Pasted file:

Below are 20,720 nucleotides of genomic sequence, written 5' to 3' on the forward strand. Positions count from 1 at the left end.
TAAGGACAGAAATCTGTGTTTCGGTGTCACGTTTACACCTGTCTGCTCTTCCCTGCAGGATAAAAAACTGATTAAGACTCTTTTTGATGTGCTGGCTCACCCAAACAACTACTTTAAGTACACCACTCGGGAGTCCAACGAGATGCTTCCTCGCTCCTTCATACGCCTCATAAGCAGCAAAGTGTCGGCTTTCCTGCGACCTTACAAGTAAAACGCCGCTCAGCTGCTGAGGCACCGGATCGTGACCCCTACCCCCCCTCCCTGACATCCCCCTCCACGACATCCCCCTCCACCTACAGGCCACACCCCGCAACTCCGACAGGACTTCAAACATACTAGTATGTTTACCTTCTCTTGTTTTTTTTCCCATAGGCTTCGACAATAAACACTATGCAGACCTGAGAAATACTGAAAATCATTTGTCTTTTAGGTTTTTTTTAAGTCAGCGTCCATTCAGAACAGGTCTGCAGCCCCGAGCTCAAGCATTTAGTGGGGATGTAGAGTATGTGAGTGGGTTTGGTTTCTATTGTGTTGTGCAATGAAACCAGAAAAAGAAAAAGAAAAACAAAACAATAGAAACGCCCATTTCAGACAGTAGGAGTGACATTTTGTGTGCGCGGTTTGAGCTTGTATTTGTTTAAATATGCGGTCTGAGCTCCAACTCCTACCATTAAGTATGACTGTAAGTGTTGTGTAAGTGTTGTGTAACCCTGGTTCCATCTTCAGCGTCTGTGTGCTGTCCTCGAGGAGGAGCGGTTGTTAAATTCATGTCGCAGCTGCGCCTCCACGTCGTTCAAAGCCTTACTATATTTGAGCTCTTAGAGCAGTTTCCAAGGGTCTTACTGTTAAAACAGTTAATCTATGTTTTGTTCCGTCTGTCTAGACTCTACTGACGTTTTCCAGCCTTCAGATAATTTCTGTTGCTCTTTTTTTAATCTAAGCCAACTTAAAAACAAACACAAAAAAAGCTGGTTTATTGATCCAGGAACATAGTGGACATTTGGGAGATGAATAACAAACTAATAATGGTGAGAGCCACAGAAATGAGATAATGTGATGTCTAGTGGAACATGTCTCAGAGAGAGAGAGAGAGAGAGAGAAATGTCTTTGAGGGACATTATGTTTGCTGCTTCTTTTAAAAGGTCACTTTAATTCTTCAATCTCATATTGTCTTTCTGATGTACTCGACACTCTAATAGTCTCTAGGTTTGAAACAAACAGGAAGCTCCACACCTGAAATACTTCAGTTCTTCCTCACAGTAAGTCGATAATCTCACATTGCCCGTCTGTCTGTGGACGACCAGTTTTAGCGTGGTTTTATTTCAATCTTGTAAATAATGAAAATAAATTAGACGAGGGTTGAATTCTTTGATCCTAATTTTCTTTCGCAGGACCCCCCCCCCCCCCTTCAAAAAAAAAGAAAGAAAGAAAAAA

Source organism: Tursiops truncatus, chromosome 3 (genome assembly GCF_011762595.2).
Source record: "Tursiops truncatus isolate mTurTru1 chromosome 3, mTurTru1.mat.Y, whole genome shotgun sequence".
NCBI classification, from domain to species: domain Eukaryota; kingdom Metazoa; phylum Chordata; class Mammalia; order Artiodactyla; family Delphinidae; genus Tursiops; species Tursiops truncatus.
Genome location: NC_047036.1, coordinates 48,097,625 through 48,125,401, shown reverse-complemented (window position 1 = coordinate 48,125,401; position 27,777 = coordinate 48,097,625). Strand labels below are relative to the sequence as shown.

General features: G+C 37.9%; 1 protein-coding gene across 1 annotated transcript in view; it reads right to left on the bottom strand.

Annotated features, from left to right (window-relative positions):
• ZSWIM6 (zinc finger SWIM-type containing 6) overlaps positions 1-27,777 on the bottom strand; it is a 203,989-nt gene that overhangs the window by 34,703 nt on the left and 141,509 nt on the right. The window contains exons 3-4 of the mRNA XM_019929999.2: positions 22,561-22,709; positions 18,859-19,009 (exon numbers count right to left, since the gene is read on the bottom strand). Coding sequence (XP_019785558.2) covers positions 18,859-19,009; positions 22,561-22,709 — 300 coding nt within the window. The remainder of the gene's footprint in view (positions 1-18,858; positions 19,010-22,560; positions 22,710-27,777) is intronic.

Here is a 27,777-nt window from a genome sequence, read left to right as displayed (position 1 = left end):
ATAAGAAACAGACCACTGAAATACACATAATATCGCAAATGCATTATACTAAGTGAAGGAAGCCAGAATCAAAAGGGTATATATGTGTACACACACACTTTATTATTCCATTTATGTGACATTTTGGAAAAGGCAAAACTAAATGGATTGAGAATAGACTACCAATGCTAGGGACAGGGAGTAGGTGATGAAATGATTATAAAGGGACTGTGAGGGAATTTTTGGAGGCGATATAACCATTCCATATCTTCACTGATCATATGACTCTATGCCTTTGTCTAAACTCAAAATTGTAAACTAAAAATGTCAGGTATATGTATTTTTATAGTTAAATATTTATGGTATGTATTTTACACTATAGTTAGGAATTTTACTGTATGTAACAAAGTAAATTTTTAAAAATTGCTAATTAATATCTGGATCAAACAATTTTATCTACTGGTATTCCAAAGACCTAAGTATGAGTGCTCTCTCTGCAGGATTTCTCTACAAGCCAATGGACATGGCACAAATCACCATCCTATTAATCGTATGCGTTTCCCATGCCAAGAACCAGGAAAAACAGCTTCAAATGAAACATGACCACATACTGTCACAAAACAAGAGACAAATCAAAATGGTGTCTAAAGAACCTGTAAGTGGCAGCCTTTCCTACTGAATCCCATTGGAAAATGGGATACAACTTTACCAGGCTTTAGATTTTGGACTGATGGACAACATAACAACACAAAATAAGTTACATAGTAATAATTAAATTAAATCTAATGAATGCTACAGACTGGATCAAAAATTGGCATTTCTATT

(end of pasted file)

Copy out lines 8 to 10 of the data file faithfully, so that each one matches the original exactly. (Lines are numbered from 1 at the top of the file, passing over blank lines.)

Annotated features, from left to right (window-relative positions):
• ZSWIM6 (zinc finger SWIM-type containing 6) overlaps positions 1-27,777 on the bottom strand; it is a 203,989-nt gene that overhangs the window by 34,703 nt on the left and 141,509 nt on the right. The window contains exons 3-4 of the mRNA XM_019929999.2: positions 22,561-22,709; positions 18,859-19,009 (exon numbers count right to left, since the gene is read on the bottom strand). Coding sequence (XP_019785558.2) covers positions 18,859-19,009; positions 22,561-22,709 — 300 coding nt within the window. The remainder of the gene's footprint in view (positions 1-18,858; positions 19,010-22,560; positions 22,710-27,777) is intronic.

Here is a 27,777-nt window from a genome sequence, read left to right as displayed (position 1 = left end):